Rochester Public Schools to Host Important Dyslexia Awareness Event for Parents and Educators
Rochester Public Schools Initiative to Train Educators on One of the Major Approaches for Teaching Students with Dyslexia
ROCHESTER — Superintendent Michael L. Hopkins is pleased to announce that the Rochester School District, working with the Seacoast Learning Center, will be giving educators the opportunity to complete a free continuing education course on dyslexia throughout the 2017-2018 school year.
Starting in the fall, faculty will have the opportunity, free of charge, to complete the 60 hours necessary to achieve certification in the Orton-Gillingham Approach, one of the two widely accepted methods for teaching students with dyslexia, along with the Wilson Reading System.
To kick off the initiative, Rochester schools, in conjunction with the Children’s Dyslexia Center, are hosting a free event for parents and educators on dyslexia.
Rochester Opera House, 31 Wakefield St.
Thursday, June 15
Doors open — 5:30 p.m.
Showing of the movie “The Big Picture: Rethinking Dyslexia” — 6-7 p.m.
Panel discussion with question and answer session — 7-8:30 p.m.
The event will give teachers and parents a look into the complexities of language and how best to work with students who have dyslexia.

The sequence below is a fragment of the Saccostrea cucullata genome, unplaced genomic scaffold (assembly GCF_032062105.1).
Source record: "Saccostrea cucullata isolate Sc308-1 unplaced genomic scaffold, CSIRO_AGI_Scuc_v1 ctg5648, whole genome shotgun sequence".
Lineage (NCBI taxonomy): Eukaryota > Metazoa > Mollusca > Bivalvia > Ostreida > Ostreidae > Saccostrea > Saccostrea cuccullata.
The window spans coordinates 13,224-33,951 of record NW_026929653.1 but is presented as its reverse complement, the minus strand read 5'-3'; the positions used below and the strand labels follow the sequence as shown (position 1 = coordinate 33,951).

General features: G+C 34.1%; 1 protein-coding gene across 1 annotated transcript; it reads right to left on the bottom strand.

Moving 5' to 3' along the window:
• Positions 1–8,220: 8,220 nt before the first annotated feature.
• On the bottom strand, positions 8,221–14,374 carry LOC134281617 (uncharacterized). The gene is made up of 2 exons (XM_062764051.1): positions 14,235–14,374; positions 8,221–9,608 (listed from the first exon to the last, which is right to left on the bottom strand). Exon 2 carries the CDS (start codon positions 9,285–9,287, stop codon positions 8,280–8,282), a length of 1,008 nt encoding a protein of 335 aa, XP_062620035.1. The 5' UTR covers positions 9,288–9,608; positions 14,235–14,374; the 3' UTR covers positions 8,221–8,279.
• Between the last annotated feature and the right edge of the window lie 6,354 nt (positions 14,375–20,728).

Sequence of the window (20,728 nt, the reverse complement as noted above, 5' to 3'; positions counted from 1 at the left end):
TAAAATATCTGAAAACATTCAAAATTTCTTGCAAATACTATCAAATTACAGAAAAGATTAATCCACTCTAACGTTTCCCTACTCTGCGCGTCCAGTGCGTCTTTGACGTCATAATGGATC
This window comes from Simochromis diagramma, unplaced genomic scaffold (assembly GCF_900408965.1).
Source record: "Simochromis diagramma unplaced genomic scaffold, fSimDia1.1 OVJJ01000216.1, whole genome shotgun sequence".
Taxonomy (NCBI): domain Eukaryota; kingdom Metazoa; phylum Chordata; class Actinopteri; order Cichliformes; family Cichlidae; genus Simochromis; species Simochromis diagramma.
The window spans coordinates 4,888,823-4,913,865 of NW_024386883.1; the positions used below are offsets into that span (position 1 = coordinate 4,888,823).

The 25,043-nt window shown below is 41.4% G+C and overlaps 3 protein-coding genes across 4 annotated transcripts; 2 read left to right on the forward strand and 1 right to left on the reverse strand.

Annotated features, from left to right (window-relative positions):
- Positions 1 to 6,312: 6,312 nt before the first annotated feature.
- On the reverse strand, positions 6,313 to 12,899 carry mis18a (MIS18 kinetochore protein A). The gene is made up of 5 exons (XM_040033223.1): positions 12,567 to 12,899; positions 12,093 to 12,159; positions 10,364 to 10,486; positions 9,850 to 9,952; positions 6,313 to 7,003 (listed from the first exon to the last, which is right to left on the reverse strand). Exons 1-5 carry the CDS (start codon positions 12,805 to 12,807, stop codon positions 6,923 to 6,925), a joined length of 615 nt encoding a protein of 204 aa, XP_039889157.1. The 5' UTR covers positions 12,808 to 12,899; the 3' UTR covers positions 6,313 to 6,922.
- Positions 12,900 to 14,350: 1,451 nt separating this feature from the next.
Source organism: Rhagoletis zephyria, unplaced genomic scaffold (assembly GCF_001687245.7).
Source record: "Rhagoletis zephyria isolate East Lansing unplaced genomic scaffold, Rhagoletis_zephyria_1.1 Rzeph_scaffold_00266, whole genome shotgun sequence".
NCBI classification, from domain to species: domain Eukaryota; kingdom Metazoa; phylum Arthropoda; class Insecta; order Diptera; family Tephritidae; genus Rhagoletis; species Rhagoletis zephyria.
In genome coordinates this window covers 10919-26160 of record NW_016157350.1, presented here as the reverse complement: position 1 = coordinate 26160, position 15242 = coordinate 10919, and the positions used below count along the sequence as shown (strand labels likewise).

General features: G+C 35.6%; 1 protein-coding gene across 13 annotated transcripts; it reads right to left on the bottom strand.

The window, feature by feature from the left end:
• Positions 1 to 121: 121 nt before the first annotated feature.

Following the movie — which presents personal accounts of the dyslexia experience from children, adults, experts and industry leaders — attendees will have the opportunity to ask questions to a panel of representatives from the Children’s Dyslexia Centers, Seacoast Learning Center, the Rochester School Department, New Hampshire dyslexia law stakeholders, parents and students.
Information shared at the event, and the training class in the fall, will follow the Orton-Gillingham approach, which focuses on addressing students’ individual learning needs in reading, spelling and writing. The teaching concept is systematic, sequential, cumulative, multi-sensory, diagnostic and success-oriented.
Educators who complete 60 hours of classroom instruction and 100 hours of supervised practicum earn continuing education credits and become certified Orton-Gillingham teachers. Certification in Orton-Gillingham is viewed with high regard in the education community, and the approach is a widely accepted method of teaching students with dyslexia.
“This is an incredibly valuable opportunity for educators to receive this extensive training for free,” Superintendent Hopkins said. “The Orton-Gillingham approach is key for teachers and students because it provides individualized learning to students with dyslexia, giving them the skills they need become competent readers and writers at their own pace.”
Rochester Public School has collaborated with Seacoast Learning Center since the 2014-2015 school year to train new cohorts of teachers on the Orton-Gillingham practice.